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Saudi business leader urges boycott of goods from 'hostile' Turkey

RIYADH/ISTANBUL (Reuters) - The head of Saudi Arabia’s Chambers of Commerce has called for a boycott of Turkish products amid merchants’ reports that animosity between Ankara and Riyadh is hindering the flow of goods between the two regional powers.

Saudi Arabia and Turkey have been at odds for some years over foreign policy and attitudes towards Islamist political groups. The murder of Saudi journalist Jamal Khashoggi in Saudi’s Istanbul consulate in 2018 escalated tensions sharply.

This year the two countries blocked some of each other’s news websites.

“A boycott of everything Turkish, be it imports, investment or tourism, is the responsibility of every Saudi ‘trader and consumer’, in response to the continued hostility of the Turkish government against our leadership, country and citizens,” businessman Ajlan al-Ajlan said on Twitter on Saturday.

The Saudi Chambers of Commerce is a non-government group of private sector business officials.

In response to a query from Reuters, Saudi Arabia’s government media office said the Gulf Arab state was committed to international trade and investment pacts and free trade.

“The official authorities in the Kingdom have not placed any restrictions on Turkish goods,” it said.

For more than a year, some Saudi and Turkish traders have speculated that Saudi Arabia was enforcing an informal boycott of imports from Turkey.

A Saudi importer told Reuters on condition of anonymity that containers he imported this year from Turkey lay with customs for three months before being released. He said customs officials informally advised him not to import directly from Turkey again.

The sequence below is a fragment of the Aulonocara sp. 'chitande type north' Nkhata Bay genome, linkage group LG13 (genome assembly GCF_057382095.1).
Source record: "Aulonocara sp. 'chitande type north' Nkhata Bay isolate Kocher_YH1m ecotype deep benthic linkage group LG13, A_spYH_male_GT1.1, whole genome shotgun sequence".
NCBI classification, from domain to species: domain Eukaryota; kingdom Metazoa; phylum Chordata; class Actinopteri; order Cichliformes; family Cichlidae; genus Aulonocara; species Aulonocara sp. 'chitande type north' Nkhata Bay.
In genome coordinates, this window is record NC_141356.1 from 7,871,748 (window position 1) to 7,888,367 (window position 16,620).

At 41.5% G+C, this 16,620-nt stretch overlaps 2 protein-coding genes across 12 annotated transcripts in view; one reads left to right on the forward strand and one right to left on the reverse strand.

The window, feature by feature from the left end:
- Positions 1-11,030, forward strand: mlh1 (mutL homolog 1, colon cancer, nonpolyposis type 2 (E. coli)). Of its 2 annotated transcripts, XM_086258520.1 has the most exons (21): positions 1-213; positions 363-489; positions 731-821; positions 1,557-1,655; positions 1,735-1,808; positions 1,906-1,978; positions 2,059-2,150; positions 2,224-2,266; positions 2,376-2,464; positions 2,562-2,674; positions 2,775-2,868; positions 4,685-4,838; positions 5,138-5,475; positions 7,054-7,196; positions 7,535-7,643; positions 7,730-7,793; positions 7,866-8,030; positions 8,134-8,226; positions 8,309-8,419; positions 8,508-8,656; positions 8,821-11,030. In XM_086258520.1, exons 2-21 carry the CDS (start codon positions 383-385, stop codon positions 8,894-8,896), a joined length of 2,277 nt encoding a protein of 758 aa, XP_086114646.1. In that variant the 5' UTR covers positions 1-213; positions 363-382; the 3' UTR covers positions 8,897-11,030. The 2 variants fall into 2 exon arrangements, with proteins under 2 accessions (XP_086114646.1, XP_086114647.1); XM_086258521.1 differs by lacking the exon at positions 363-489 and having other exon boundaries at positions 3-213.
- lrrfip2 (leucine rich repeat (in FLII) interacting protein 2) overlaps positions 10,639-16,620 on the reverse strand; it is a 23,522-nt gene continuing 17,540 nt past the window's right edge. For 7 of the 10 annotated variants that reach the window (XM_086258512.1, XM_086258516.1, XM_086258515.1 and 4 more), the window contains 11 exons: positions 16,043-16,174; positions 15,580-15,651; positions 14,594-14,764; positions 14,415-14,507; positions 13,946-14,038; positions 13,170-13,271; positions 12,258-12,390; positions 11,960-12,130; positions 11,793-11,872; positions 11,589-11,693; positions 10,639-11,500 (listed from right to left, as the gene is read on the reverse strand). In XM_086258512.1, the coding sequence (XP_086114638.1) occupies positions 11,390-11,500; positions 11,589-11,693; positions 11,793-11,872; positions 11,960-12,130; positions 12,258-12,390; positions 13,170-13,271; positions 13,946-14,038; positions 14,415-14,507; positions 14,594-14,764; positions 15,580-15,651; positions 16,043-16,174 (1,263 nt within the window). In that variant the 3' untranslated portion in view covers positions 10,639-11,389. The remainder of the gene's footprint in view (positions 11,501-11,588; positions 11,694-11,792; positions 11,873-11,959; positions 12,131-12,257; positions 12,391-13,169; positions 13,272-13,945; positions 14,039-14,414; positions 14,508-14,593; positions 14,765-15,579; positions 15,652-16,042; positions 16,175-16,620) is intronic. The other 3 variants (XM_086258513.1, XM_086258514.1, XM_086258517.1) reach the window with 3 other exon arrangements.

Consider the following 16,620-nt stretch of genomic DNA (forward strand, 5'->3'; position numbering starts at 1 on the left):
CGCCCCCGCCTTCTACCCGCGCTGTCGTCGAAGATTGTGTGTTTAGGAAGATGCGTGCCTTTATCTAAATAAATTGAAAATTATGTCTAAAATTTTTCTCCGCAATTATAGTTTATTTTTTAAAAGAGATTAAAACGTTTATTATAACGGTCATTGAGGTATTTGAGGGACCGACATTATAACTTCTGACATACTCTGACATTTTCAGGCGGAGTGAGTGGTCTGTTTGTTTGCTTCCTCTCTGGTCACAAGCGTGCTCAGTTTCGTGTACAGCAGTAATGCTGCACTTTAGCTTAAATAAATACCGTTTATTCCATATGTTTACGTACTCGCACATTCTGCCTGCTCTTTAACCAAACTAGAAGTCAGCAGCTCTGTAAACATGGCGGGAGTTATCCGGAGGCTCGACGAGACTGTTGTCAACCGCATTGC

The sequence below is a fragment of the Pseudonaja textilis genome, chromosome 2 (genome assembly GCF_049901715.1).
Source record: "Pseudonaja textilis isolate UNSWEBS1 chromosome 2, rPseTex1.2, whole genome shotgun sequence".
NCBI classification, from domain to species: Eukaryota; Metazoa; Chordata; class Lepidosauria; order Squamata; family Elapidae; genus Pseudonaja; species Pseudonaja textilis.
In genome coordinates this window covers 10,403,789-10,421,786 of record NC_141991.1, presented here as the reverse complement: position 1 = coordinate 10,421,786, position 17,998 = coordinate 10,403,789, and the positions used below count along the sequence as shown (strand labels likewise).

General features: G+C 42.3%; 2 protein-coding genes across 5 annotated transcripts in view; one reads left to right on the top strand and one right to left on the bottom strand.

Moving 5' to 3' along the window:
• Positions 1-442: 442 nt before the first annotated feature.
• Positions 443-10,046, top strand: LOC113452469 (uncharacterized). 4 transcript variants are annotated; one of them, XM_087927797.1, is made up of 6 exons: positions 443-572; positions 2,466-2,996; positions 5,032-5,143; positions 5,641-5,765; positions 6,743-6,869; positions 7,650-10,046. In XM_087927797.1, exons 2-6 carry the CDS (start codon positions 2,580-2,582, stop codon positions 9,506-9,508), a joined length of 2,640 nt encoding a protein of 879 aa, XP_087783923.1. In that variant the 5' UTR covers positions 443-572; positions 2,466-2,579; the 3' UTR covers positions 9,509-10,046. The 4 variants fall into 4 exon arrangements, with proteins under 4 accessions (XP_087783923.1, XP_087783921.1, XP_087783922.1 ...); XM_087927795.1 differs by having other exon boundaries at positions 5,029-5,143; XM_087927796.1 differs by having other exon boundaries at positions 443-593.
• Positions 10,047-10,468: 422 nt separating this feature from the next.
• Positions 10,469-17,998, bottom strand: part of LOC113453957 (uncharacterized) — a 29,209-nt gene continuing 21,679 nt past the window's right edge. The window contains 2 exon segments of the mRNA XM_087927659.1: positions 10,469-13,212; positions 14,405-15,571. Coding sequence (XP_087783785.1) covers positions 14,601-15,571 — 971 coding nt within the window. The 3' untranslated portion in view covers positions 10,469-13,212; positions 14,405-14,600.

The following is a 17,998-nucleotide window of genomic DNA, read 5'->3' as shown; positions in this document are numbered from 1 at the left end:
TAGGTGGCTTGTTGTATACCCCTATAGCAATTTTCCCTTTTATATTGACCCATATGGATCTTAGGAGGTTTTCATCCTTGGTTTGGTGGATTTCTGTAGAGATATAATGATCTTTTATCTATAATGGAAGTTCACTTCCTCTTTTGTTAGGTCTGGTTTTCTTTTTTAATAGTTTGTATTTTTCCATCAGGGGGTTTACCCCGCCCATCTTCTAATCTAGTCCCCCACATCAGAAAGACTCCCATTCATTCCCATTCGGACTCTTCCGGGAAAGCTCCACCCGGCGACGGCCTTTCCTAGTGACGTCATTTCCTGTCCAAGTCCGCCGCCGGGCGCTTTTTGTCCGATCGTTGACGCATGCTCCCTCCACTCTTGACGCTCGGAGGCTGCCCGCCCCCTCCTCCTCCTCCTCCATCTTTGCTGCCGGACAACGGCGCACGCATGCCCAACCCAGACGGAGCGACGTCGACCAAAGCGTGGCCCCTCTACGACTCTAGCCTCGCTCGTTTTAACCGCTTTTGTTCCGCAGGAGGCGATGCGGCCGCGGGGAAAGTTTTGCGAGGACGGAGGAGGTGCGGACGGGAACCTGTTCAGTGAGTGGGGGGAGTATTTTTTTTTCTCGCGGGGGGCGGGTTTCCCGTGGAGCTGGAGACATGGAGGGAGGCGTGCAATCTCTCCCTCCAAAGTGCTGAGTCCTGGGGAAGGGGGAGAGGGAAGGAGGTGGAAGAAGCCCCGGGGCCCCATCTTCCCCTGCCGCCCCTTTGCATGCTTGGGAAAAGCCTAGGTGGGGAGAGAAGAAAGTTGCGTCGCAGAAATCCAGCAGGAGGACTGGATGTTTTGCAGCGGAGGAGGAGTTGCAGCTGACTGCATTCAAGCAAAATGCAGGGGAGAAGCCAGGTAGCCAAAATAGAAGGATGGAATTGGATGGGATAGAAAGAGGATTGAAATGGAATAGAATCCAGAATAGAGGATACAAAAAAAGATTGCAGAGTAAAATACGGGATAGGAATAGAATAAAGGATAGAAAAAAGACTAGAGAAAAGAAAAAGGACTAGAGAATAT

Last week, Turkish opposition lawmaker Mehmet Güzelmansur said goods, particularly perishable fruit and vegetables, exported from his region of Hatay were held at the Saudi border for longer than necessary on arrival.

In comments reported in Turkish media and on his Twitter page, he said he was concerned that what he described as the partial, informal embargo by Saudi Arabia would be widened.

On Thursday, Turkish President Tayyip Erdogan took a swipe at the Gulf states in a speech to parliament.

“It should not be forgotten that the countries in question did not exist yesterday, and probably will not exist tomorrow,” Erdogan said. “But we will continue to fly our flag in this geography forever, with the permission of Allah.”

Neither Turkish nor Saudi trade data shows an unusually large drop in two-way trade this year, factoring in the strains on global commerce from the coronavirus pandemic.

In the second quarter, Turkey was Saudi Arabia’s 12th trade partner by total import value. The latest data shows Saudi imports from Turkey were worth about $185 million in July, up from roughly $180 million in June.

Reporting by Marwa Rashad, Irem Koca and Daren Butler; Additional reporting by Davide Barbuscia; Writing by Lisa Barrington; Editing by Raissa Kasolowsky and Clarence Fernandez

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